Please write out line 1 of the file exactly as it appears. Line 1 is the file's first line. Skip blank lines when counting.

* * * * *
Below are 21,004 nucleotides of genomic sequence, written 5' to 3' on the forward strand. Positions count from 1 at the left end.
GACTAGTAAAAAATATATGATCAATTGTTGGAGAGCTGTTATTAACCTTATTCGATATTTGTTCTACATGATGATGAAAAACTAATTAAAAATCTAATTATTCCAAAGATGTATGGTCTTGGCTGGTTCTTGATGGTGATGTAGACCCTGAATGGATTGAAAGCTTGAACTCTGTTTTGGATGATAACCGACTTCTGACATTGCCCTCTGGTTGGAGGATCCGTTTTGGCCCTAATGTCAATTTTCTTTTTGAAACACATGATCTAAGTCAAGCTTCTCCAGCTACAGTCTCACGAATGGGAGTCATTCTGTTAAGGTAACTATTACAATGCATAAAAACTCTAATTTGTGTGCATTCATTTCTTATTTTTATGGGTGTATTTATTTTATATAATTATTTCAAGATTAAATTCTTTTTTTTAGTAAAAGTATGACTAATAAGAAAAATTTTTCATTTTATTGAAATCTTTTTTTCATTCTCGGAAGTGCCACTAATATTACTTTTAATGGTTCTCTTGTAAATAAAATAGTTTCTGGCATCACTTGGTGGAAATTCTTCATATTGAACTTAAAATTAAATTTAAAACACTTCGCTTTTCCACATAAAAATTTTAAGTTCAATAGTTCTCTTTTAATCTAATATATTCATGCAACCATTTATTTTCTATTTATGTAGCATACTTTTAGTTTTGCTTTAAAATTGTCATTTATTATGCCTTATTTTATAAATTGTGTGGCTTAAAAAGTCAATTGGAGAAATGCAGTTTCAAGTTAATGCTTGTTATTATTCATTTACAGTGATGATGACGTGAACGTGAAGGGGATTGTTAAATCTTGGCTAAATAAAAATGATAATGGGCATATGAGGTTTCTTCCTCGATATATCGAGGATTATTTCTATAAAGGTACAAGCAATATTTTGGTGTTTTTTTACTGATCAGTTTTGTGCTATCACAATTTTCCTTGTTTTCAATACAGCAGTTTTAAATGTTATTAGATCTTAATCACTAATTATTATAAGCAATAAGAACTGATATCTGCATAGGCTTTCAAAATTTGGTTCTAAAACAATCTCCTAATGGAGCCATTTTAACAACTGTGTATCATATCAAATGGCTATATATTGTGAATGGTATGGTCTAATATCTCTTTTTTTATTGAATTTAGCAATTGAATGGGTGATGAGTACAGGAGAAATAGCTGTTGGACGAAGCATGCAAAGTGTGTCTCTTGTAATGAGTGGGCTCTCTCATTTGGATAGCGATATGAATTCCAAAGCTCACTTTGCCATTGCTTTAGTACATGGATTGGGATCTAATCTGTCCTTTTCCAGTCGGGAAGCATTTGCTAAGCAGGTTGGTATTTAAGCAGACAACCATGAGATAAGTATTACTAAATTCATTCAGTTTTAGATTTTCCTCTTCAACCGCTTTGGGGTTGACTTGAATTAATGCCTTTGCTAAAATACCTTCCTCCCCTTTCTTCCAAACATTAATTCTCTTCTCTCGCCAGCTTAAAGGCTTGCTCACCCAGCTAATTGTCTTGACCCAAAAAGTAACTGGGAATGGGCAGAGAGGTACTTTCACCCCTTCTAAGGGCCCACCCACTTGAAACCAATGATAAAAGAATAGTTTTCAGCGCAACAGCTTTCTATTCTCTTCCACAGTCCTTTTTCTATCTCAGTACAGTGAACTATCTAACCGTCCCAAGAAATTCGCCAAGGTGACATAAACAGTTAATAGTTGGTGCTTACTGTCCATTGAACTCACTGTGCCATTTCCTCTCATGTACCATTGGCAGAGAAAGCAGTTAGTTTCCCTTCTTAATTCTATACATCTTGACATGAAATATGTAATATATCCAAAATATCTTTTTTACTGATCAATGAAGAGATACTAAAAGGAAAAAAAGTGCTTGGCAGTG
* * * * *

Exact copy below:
Below are 21,004 nucleotides of genomic sequence, written 5' to 3' on the forward strand. Positions count from 1 at the left end.